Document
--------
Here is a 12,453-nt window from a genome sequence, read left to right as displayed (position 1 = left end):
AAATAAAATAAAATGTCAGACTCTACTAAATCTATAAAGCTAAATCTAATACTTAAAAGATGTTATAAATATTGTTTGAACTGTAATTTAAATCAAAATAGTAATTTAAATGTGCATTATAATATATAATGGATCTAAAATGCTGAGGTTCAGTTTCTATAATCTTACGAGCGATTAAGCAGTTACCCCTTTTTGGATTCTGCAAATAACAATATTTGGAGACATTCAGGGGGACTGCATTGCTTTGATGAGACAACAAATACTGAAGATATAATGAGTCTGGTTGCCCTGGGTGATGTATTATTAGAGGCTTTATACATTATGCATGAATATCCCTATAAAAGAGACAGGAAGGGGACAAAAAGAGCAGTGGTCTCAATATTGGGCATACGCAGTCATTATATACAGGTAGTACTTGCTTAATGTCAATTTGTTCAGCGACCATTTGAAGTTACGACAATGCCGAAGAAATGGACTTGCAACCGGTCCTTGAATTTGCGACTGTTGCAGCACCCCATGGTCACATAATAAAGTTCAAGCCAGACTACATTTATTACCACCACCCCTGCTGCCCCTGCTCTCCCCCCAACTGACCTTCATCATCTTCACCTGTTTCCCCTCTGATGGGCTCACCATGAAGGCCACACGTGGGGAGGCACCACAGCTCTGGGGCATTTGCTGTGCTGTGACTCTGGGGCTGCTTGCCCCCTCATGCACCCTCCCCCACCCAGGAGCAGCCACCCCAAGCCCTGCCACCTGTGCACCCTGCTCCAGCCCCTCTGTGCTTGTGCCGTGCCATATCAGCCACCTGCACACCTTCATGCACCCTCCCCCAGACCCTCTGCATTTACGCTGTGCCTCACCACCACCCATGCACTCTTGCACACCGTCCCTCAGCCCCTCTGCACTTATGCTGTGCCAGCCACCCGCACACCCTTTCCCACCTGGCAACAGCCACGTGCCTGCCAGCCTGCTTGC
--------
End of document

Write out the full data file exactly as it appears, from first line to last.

Here is a 12,453-nt window from a genome sequence, read left to right as displayed (position 1 = left end):
AAATAAAATAAAATGTCAGACTCTACTAAATCTATAAAGCTAAATCTAATACTTAAAAGATGTTATAAATATTGTTTGAACTGTAATTTAAATCAAAATAGTAATTTAAATGTGCATTATAATATATAATGGATCTAAAATGCTGAGGTTCAGTTTCTATAATCTTACGAGCGATTAAGCAGTTACCCCTTTTTGGATTCTGCAAATAACAATATTTGGAGACATTCAGGGGGACTGCATTGCTTTGATGAGACAACAAATACTGAAGATATAATGAGTCTGGTTGCCCTGGGTGATGTATTATTAGAGGCTTTATACATTATGCATGAATATCCCTATAAAAGAGACAGGAAGGGGACAAAAAGAGCAGTGGTCTCAATATTGGGCATACGCAGTCATTATATACAGGTAGTACTTGCTTAATGTCAATTTGTTCAGCGACCATTTGAAGTTACGACAATGCCGAAGAAATGGACTTGCAACCGGTCCTTGAATTTGCGACTGTTGCAGCACCCCATGGTCACATAATAAAGTTCAAGCCAGACTACATTTATTACCACCACCCCTGCTGCCCCTGCTCTCCCCCCAACTGACCTTCATCATCTTCACCTGTTTCCCCTCTGATGGGCTCACCATGAAGGCCACACGTGGGGAGGCACCACAGCTCTGGGGCATTTGCTGTGCTGTGACTCTGGGGCTGCTTGCCCCCTCATGCACCCTCCCCCACCCAGGAGCAGCCACCCCAAGCCCTGCCACCTGTGCACCCTGCTCCAGCCCCTCTGTGCTTGTGCCGTGCCATATCAGCCACCTGCACACCTTCATGCACCCTCCCCCAGACCCTCTGCATTTACGCTGTGCCTCACCACCACCCATGCACTCTTGCACACCGTCCCTCAGCCCCTCTGCACTTATGCTGTGCCAGCCACCCGCACACCCTTTCCCACCTGGCAACAGCCACGTGCCTGCCAGCCTGCTTGC